Stick to Language Learning: A Review of FlashSticks

My office is almost always messy; a fact that irritates my wife and leads my feet to small sharp objects from time to time. Every so often I attempt to clean it a little bit but following Christmas this year I am finally able to take advantage of the piles of junk and use my disorderly ways to boost my French vocabulary.

What can I say, I’m an opportunist!

Having junk everywhere means that I can now use my brand new FlashSticks notes to make my office even messier.

FlashSticks are – quite simply – sticky flashcards that you can post all over things in your home, office, school or, well, anywhere really. I’m sure they’re not the first people to realize that sticking word tags on everything is a decent way to improve your language skills, but they do appear to be the first ones to literally use custom Post-It notes.

FlashSticks are, like I said before, an incredibly simple method for advancing your foreign language vocabulary. You simply peel the word you’re looking for off of the pad and stick it on whatever it represents.

As you go about your life, wandering about your home you passively encounter words as you wander your typical route between the computer, the fridge and the keurig.

Or maybe that’s just me.

But through my thoroughly domestic travels I can now immerse myself in a magical realm of flashcards conveniently placed throughout my house.

For those of you who follow any of my other recent posts I’ve mentioned a couple times over the past two weeks now that my goal for 2015 is to learn 100 French words per month – a rather humble goal, I think, but one I intend to supplement with FlashSticks.


Furthermore – and this is pretty cool – FlashSticks are color coded according to gender; pink for feminine, blue for masculine, yellow for neuter and green for non-applicable words.

You may call that sexist, but it’s a horribly efficient and easily remembered system that works. Especially for native English speakers like me who have a hard time learning and remembering genders in a foreign language.

You can see this illustrated in the image below.

What is included?

I was gifted the French Beginner Box Set, a great big box with 600 French words of an introductory level difficulty, and I’ve honestly barely begun to scratch the surface of its contents.

Not only does it include hundreds of words, all assembled in a convenient booklet arranged by subject, but Flashsticks also includes something akin to stickerbooks in which you place the notes in their respective spots after you’re done (actively) learning with them.

It’s a nice way of keeping track of which words you’ve mastered – and lets face it, eventually sticky notes tend to lose their stick, and using them for their intended purpose begins to become more and more difficult. This is a great way to keep your collection preserved past its original use.

It’s a simple package, and it’s a simple product. The only real hassle being cleaning up fallen sticky notes from the floor because you stuck them to a weird surface. And if there are shortcomings with the stickiness – they’re the fault of Post-It, not FlashSticks.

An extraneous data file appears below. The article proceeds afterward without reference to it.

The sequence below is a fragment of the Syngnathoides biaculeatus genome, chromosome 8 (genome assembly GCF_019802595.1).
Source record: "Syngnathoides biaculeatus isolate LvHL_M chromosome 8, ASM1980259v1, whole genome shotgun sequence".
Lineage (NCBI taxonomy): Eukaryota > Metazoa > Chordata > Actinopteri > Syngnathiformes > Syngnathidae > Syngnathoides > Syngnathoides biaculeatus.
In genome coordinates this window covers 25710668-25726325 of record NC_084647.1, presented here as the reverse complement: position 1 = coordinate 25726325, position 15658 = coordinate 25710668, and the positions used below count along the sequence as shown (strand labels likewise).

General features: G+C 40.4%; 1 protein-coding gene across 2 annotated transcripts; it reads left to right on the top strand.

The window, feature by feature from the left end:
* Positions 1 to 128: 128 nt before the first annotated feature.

There’s an app for that

So big sticky flashcards are all well and good you say, but couldn’t I just make my own? Write a word down on a Post-It note and voila?

Sure, and that’s actually not a bad idea – though it would be a lot of work – especially if you wanted to make 600 of them.

However, and you know how much I love this stuff, FlashSticks has an app, something your homegrown notes probably will not! The app accesses the camera on your phone or tablet. All you have to do is hover your device over the card in question and just like a QR scanner it will read the card and offer you a super quick video with a fantastically high quality audio recording of your word.

The ability to hear the words you’re learning spoken by fluent speakers is really invaluable and it’s something many other flashcard apps and programs do not always come with.

Oh, and it’s totally free – albeit it does no good if you don’t purchase the notes themselves first.

The cons

It’s kind of hard to argue with something as elegantly simple as flashcards with glue so my biggest complaints are mostly in regards to the stickiness of the notes. Again, not really an awful lot FlashSticks can do about this, so you just need to be careful and try not to stomp fallen notes into the ground too much.

As always – and I hope it goes without saying by now – you can’t learn a language in its entirety using FlashSticks, obviously. You need to diversify your learning strategies as much as possible and realize that this product is a supplement to other methods, not a replacement.

I’m not a huge fan of the phonetic (pronunciation) style and would personally prefer it if it were written using IPA.(Though I understand it’s not fair to expect the general population to read IPA)  I think the used style could be confusing and lead to inaccurate pronunciations with languages that differ drastically from English – especially anything tonal. However an easy work-around for this problem is to use the app if you’re uncertain of a particular pronunciation. It only takes a second and you get to hear it from a native.

All in all a forgivable shortcoming.

Product information

FlashSticks are currently available in French, Spanish, Italian, Mandarin, German, Portuguese, English and British Sign Language. It is likely that more languages could be added in the future.
The Sticks are available in three levels, Beginner, Intermediate and Advanced, and vary slightly in their offerings. For example French is available both in 200 word packs for $7.65 (€ 6.35, £4.99) as well as a Beginner’s Starter Set, a much larger box of 600 words that includes the booklets. The starter set runs around $46 (€38.31, £29.99).

Many languages are only offered in the 200 word packs.